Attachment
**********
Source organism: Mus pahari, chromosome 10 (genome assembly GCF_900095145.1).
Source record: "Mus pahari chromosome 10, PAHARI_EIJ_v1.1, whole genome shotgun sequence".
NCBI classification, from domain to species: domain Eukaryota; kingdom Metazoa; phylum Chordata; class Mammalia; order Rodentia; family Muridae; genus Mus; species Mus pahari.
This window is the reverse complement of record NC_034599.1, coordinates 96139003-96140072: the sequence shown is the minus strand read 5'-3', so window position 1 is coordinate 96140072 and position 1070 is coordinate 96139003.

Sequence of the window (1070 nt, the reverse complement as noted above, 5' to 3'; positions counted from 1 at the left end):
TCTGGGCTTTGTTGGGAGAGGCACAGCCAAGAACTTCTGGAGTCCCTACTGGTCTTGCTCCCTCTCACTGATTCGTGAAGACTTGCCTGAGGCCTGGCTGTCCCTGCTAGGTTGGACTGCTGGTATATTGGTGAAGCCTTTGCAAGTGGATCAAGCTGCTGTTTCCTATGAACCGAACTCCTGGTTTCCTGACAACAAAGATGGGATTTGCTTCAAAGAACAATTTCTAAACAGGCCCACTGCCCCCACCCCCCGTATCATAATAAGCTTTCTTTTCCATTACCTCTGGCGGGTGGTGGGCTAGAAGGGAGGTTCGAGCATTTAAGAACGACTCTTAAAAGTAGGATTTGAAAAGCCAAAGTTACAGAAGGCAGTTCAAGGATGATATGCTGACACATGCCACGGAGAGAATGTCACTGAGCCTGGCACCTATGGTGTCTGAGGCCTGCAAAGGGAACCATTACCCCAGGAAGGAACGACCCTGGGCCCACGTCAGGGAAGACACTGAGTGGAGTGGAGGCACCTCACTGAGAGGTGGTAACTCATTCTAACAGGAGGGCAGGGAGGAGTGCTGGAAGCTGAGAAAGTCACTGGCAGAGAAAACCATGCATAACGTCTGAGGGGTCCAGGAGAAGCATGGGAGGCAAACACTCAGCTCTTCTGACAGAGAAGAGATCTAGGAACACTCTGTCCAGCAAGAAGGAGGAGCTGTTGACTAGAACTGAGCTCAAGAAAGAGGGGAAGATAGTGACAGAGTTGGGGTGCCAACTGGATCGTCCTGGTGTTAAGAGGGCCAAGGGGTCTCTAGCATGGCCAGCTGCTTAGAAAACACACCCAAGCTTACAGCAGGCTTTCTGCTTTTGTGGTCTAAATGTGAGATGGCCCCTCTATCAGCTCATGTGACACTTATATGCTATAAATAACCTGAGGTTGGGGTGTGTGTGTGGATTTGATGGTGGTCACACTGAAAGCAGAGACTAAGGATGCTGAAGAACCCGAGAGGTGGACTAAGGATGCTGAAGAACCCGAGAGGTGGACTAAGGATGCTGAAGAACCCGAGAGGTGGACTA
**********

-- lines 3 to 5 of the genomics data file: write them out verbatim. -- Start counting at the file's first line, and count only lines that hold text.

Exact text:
NCBI classification, from domain to species: domain Eukaryota; kingdom Metazoa; phylum Chordata; class Mammalia; order Rodentia; family Muridae; genus Mus; species Mus pahari.
This window is the reverse complement of record NC_034599.1, coordinates 96139003-96140072: the sequence shown is the minus strand read 5'-3', so window position 1 is coordinate 96140072 and position 1070 is coordinate 96139003.

Sequence of the window (1070 nt, the reverse complement as noted above, 5' to 3'; positions counted from 1 at the left end):